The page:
MA in Archaeology
Archaeology is a global discipline in which a comparative perspective is brought to bear on all types of material culture in the pursuit of understanding people of the distant and recent past. The MA in Archaeology provides education and training in the recovery, analysis, and interpretation of the material remains of the human past, including the application of scientific techniques as well as the study of archaeological heritage. Applicants must have a BA or BS, preferably from a program in archaeology or one related to archaeology (such as anthropology or classical studies, with a concentration in archaeology). Students lacking sufficient preparation in archaeology will be required to take courses, as determined by the Graduate Studies Committee, to make up the deficiency. On occasion, these courses may be beyond the minimum specified by the graduate school.
- Demonstrate a broad and deep mastery of the research topics and theoretical frameworks common in contemporary archaeology.
- Demonstrate advanced knowledge of the methods by which to compare different world regions.
- Demonstrate competency in scientific methods common in contemporary archaeology, to the level of being able to evaluate scholarly arguments that employ such methods.
- Demonstrate competency in contemporary archaeological ethics, to the level of being able to conduct their own scholarly activities ethically.
- Successfully incorporate core knowledge of archaeological topics, theory, science, and ethics into their own area of inquiry within the larger discipline.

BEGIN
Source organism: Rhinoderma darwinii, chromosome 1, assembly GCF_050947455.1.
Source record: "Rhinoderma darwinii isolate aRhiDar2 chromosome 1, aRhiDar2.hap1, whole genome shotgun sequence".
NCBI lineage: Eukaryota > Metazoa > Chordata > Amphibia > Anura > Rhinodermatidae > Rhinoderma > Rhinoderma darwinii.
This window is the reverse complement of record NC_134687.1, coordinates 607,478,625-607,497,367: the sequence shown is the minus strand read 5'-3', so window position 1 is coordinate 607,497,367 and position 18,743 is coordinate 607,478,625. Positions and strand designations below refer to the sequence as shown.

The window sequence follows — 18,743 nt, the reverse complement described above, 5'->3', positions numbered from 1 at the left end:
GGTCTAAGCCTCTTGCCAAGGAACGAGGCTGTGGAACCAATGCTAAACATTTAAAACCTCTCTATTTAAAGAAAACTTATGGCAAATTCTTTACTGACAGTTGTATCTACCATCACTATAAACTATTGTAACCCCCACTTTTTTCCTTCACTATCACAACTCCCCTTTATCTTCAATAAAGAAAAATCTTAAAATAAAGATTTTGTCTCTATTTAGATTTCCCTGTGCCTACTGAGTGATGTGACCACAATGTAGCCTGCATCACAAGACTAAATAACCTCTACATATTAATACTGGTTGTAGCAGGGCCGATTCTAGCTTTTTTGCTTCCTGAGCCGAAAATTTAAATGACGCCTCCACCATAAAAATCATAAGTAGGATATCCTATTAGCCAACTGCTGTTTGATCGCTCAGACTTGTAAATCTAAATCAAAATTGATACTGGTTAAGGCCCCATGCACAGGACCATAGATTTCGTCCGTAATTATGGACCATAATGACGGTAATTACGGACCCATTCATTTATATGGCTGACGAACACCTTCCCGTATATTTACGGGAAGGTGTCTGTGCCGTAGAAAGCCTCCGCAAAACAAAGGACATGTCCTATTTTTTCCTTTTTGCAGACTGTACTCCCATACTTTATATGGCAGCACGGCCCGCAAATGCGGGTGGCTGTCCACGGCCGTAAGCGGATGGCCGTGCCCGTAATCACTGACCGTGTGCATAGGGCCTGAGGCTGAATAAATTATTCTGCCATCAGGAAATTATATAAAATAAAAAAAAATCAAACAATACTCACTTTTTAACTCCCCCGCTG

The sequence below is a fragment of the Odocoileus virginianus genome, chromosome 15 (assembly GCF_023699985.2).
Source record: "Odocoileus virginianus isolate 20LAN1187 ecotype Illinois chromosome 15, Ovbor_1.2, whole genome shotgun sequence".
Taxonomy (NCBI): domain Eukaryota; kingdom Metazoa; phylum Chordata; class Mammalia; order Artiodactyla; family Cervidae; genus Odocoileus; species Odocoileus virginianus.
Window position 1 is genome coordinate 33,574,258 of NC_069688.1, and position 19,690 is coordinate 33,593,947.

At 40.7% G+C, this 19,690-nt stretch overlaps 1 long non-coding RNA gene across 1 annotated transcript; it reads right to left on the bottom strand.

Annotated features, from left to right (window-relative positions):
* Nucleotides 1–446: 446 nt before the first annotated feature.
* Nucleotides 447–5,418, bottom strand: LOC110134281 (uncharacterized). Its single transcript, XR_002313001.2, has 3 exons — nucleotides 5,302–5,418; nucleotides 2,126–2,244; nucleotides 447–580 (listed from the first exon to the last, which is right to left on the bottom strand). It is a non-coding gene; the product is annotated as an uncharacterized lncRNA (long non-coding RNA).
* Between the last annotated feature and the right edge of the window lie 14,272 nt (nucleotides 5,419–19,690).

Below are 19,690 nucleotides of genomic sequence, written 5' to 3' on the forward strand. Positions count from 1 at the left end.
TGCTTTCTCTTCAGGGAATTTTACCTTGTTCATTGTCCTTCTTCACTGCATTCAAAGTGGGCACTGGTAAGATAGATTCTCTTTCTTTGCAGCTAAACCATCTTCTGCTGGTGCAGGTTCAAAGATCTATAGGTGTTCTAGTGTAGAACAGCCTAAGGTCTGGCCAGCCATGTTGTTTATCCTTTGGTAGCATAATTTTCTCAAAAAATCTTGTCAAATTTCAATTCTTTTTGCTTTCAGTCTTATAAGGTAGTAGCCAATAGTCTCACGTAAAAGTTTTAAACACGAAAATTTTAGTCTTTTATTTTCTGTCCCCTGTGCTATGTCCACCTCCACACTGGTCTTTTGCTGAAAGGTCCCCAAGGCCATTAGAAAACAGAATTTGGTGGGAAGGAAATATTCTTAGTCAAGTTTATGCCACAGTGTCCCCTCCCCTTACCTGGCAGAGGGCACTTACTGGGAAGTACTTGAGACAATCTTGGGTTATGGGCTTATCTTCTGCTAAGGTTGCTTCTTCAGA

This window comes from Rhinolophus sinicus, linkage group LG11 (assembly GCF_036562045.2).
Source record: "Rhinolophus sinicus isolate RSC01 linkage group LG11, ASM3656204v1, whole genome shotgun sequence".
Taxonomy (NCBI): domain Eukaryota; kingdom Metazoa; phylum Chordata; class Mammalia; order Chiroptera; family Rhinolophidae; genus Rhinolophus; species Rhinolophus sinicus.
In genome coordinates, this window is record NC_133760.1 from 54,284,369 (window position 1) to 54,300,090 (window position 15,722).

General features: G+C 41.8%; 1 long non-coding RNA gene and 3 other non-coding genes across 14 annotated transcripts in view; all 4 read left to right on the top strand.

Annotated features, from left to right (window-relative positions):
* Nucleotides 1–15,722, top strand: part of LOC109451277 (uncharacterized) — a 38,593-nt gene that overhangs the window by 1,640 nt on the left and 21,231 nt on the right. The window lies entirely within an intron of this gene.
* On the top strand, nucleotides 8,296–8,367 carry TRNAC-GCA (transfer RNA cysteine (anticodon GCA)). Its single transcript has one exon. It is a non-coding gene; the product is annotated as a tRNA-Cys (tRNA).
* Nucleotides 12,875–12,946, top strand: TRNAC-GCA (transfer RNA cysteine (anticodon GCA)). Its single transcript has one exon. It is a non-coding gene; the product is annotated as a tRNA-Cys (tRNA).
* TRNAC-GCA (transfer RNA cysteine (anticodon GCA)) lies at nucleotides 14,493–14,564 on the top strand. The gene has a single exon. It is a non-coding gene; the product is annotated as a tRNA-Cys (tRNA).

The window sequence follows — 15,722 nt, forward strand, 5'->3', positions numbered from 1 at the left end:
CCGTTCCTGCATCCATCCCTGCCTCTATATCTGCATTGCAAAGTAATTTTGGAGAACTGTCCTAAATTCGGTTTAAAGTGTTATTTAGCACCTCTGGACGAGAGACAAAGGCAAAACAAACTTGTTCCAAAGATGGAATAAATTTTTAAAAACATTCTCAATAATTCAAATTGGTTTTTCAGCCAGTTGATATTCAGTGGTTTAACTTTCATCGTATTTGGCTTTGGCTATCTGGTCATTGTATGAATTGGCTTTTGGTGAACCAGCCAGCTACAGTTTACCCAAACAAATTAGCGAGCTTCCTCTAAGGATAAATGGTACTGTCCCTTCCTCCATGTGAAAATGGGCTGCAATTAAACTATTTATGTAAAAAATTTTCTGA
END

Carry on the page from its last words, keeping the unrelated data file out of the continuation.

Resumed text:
- Undertake independent archaeological research, in the field or lab, equivalent to a minimum of 4.0 credit hours (5 weeks).
- Produce and defend, in both written and oral forms, original and significant contributions to knowledge about the human past recorded in the archaeological record.
A minimum of eight semester courses (32 credits) is required. Current requirements include:
- GRS AR 891 Contemporary Theory in Archaeology (4 cr)
- GRS AR 892 Archaeological Ethics and the Law (4 cr)
- GRS AR 893 World Archaeology (4 cr)
- GRS AR 894 Scientific Methods in Archaeology (4 cr)
- 4 credits of field or laboratory research
Students will acquire the remaining 12 credit hours from additional courses selected in consultation with their faculty advisors.
All students pursuing an MA in Archaeology are required to demonstrate graduate-level reading proficiency in a foreign language by the end of the second semester of study. Language proficiency can be demonstrated by successfully completing a graduate reading course offered through a department at Boston University, by a written translation examination arranged in consultation with the Director of Graduate Studies, or by the equivalent of two years of undergraduate study of the language at an accredited undergraduate institution (as documented in an official transcript).
The master’s project will consist of a substantial piece of research and writing. There is no specific format and style; both will depend on the nature of the project. An initial prospectus must be included in the student’s program of study. The final prospectus must be approved by the Advisory Committee and submitted to the Director of Graduate Studies for review by the Graduate Studies Committee by the eighth week of the student’s second semester in the program. The final version of the master’s project must be approved by the Advisory Committee no later than week 13 of the semester in which the student intends to graduate, and such approval must be indicated to the Director of Graduate Studies at that time.
For general MA information for prospective students and application instructions, please refer to the MA and MS Admissions section of our website.